I am seriously digging on the Alex Ross painted covers that have graced the latest issues of Superman.

I really am.   I have some issues with how Ross draws the character, such as the shape of the S shield and the fact that sometimes he makes Superman look a little old, much like Curt Swan did back in the day, but I respect Ross (and Swan for the matter) enough to let that go and enjoy the art.

Superman #677

The latest cover (shown above) is probably my favorite of this current run.  There is something truly powerful in seeing Superman lift the Daily Planet globe.  It’s just a beautiful piece of art and it has this really neat Easter egg in it as well.

If you look toward the bottom left hand side you will see this sign.


Wylie’s.  Maybe a bar.  Maybe a restaurant.  Maybe a combination of the two or a sports bar where the people of Metropolis go to support their teams because Metropolis strikes me as a city where the people have so much spirit that they overturn cars and set things on fire when their football or baseball team wins the Super Bowl or World Series.

All that aside I love the fact that it is a reference to the novel The Gladiator by Phillip Wylie. 

If you are a student of Superman lore the name might be familiar to you, but in case you aren’t obsessive/compulsive like I am The Gladiator was a novel published in 1932 and presented the reader with the life story of a man named Hugo Danner, whose scientist father injected his wife with a special serum while Hugo was still in the womb that would (and did) bestow upon Hugo powers and abilities far beyond those of mortal men.  Hugo was faster than a speeding bullet, more powerful than a locomotive, could leap tall buildings in a single bound and nothing more than a bursting shell could penetrate his skin.

And his life was miserable because of it.

The Gladiator is a fantastic novel.  If you can track down a copy do so.  It is not a happy or uplifting book and it is pretty clear that the author had issues with women, but if you are looking for an engaging story about a man that despite his great abilities can never seem to find happiness or a purpose than this is a novel for you.  Wylie wrote angst ridden super powered characters decades before Stan Lee made that type of hero popular.  In many ways it is a sad tale and written in a very…interesting style but the story is rich and the settings and characters vivid on the page. 

There have been some comic adaptations of the novel, most recently by Wildstorm, which took the setting out of the early part of the twentieth century and put it into the 1960s, which I think hurt the story on a certain level but was a fine read nonetheless.  Roy Thomas also worked the story into the history of Iron Munro, a member of the Young All-Stars.  Despite the novel saying such a thing couldn’t be Iron Munro was Hugo’s son, but then again Roy Thomas made a career out of retroactive continuity so that really shouldn’t be a surprise.

How much of an influence Wylie’s novel had on the creation of Superman is up for debate.  Publicly Jerry Siegel denied ever reading the book but given the fact that Jerry was such a voracious reader and that he apparently reviewed the novel for a fanzine it would be hard to believe that he didn’t run across it at some point.  Having read the book I have a hard time thinking that Siegel “stole” anything from Wylie. Beyond having the same abilities Hugo Danner and Superman are two completely different characters and lead very different lives.  Superman was the champion of the weak and the oppressed.  Hugo Danner drifted through life and grew to hate his abilities and humanity as a whole.  Superman was a hero.  Hugo was as well, or at least he ended up in situations where he saved lives, but he also took them and is more of a tragic figure than anything else.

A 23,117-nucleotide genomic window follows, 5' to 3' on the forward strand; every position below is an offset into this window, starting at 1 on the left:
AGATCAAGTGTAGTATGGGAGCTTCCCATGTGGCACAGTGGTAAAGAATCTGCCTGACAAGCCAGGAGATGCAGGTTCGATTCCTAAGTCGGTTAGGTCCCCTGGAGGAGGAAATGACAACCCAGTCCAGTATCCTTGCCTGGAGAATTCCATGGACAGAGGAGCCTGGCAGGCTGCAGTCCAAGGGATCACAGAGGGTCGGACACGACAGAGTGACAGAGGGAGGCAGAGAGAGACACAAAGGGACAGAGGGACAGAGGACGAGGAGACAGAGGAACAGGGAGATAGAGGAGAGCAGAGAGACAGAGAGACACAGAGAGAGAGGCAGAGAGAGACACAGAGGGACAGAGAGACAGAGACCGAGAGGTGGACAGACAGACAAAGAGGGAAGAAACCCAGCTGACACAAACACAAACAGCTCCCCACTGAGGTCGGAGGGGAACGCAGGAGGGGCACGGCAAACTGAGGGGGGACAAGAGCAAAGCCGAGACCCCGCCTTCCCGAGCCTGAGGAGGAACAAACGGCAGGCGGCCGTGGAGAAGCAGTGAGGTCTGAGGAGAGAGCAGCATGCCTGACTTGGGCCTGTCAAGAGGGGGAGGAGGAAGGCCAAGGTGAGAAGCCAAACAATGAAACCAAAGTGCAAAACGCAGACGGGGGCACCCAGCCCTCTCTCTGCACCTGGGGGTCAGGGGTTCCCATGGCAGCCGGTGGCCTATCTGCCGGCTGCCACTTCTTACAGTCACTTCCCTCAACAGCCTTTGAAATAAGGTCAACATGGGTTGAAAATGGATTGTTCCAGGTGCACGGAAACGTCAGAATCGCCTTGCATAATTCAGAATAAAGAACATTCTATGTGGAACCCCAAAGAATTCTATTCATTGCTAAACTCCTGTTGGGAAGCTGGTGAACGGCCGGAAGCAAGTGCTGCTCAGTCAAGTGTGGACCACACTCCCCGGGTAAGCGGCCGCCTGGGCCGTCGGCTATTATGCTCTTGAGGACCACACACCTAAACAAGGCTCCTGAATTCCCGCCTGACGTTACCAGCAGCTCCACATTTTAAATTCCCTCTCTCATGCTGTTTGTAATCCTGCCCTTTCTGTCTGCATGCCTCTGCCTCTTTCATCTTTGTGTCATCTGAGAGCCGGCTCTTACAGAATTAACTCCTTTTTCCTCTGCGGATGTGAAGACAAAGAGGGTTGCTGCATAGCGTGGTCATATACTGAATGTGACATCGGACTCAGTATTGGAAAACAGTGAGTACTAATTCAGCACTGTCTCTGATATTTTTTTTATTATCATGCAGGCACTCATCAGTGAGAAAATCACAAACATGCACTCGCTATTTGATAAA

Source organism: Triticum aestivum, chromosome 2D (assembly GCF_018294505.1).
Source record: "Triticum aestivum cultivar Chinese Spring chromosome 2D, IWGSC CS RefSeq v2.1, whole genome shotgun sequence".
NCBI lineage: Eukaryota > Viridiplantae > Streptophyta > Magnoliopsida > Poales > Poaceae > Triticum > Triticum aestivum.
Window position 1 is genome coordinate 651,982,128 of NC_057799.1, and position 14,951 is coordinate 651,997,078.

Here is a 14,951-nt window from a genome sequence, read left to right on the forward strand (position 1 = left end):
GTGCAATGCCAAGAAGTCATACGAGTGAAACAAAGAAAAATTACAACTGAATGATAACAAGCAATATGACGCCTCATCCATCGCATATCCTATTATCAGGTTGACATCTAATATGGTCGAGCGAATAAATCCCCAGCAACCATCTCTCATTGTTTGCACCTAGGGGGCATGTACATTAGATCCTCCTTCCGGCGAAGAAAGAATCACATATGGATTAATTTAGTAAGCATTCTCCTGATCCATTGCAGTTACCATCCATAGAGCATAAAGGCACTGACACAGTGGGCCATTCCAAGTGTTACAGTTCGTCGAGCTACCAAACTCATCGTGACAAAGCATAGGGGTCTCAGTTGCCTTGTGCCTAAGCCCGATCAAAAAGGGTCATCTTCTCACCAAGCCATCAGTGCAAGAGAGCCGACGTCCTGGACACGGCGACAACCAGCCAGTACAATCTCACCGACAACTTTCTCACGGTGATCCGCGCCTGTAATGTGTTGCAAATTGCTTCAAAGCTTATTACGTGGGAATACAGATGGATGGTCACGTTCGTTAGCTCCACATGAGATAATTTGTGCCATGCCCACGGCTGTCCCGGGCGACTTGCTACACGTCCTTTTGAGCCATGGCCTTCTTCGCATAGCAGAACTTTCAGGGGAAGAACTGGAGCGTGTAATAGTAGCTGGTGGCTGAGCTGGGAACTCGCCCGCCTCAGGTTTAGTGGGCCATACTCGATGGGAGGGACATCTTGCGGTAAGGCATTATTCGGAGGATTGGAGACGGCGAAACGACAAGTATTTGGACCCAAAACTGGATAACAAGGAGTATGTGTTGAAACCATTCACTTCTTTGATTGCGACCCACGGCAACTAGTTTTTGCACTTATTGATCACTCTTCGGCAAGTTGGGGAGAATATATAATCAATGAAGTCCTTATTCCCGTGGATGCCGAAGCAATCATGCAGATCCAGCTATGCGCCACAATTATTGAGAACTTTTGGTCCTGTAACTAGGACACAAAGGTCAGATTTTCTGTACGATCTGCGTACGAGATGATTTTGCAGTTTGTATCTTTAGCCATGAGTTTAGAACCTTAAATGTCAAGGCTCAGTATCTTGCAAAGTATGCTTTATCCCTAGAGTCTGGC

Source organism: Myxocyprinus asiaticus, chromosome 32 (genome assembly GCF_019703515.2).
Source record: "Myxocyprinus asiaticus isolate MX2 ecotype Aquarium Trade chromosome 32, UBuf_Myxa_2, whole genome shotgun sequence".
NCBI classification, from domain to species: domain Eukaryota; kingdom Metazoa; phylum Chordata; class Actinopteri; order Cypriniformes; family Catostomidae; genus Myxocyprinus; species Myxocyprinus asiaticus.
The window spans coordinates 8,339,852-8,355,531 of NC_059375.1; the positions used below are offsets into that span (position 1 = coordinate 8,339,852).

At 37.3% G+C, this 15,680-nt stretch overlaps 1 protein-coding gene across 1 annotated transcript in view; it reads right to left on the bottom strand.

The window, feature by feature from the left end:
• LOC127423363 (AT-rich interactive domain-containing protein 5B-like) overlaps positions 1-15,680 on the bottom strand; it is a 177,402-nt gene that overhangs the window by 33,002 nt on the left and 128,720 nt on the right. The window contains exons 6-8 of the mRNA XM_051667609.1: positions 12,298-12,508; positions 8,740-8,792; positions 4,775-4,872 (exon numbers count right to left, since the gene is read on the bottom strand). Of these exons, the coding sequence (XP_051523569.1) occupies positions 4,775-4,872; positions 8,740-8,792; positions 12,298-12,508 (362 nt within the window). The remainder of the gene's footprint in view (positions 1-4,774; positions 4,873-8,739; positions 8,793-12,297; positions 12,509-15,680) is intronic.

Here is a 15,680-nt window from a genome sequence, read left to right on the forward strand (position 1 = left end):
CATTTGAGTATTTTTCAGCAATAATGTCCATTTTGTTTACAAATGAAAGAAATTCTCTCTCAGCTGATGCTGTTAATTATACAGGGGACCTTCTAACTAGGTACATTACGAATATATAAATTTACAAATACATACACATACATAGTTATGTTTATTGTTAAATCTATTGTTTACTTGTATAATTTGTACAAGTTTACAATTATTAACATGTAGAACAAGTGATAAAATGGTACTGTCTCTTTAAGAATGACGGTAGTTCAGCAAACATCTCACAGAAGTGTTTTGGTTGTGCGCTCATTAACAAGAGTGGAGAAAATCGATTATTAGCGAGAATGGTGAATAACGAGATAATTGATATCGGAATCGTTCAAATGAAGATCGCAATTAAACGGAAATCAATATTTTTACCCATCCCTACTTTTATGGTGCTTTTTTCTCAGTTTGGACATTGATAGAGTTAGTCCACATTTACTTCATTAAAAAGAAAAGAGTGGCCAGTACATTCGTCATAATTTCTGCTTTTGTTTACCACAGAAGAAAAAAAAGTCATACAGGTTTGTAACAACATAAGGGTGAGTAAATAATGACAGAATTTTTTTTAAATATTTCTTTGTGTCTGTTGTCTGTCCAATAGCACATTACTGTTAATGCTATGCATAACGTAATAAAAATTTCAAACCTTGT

In any case I really can’t fault Jerry if he did swipe from the book.  Some of the best characters of all time were distillations of other concepts.  Batman was Zorro.  The Fantastic Four had a lot in common with the Challengers of the Unknown.  The Incredibles is a lot like the Fantastic Four.  There really are no new themes and ideas, just interesting combinations of stuff that has come before and I find nothing wrong with that.

It would be interesting in that, “wouldn’t that be cool,” kind of a way if you could do a story where the characters meet.  I know I am stepping into the realm of fan fiction here but I think there is merit in an Elseworlds special where the Golden Age Superman meets Hugo Danner.  The differences between the characters alone would make for a good story because you could really get into what makes these two men tick and why they would probably never, ever get along.

Sure there would be a fight, but that’s a cool scene, not a story.

Oh well.  Enough wool gathering.  There is much to do and miles before I go to sleep.  Neat cover, though.  Ross is a master.  There is no denying that.

And I really dig that Easter egg.

More to follow…


  1. What a cool easter egg. I totally didn’t catch that. And I’ve actually read the “Gladiator” novel. I’m firmly in the camp that believes one of the Superman creators must have read “Gladiator”. Not that they maliciously copied the “Gladiator” character, but were subtly influenced by him. Just my two cents.

    The Irredeemable Shag

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